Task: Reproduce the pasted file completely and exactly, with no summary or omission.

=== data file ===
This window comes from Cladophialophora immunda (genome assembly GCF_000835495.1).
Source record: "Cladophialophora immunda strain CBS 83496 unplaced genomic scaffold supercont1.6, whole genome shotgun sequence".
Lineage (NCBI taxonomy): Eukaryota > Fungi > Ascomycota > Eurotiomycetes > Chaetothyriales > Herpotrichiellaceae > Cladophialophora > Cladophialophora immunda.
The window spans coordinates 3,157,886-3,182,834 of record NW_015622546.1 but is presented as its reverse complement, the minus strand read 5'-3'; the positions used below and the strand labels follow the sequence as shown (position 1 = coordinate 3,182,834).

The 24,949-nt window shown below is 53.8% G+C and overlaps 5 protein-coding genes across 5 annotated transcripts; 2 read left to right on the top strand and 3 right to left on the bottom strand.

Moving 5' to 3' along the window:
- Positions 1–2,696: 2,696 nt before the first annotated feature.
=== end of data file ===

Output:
This window comes from Cladophialophora immunda (genome assembly GCF_000835495.1).
Source record: "Cladophialophora immunda strain CBS 83496 unplaced genomic scaffold supercont1.6, whole genome shotgun sequence".
Lineage (NCBI taxonomy): Eukaryota > Fungi > Ascomycota > Eurotiomycetes > Chaetothyriales > Herpotrichiellaceae > Cladophialophora > Cladophialophora immunda.
The window spans coordinates 3,157,886-3,182,834 of record NW_015622546.1 but is presented as its reverse complement, the minus strand read 5'-3'; the positions used below and the strand labels follow the sequence as shown (position 1 = coordinate 3,182,834).

The 24,949-nt window shown below is 53.8% G+C and overlaps 5 protein-coding genes across 5 annotated transcripts; 2 read left to right on the top strand and 3 right to left on the bottom strand.

Moving 5' to 3' along the window:
- Positions 1–2,696: 2,696 nt before the first annotated feature.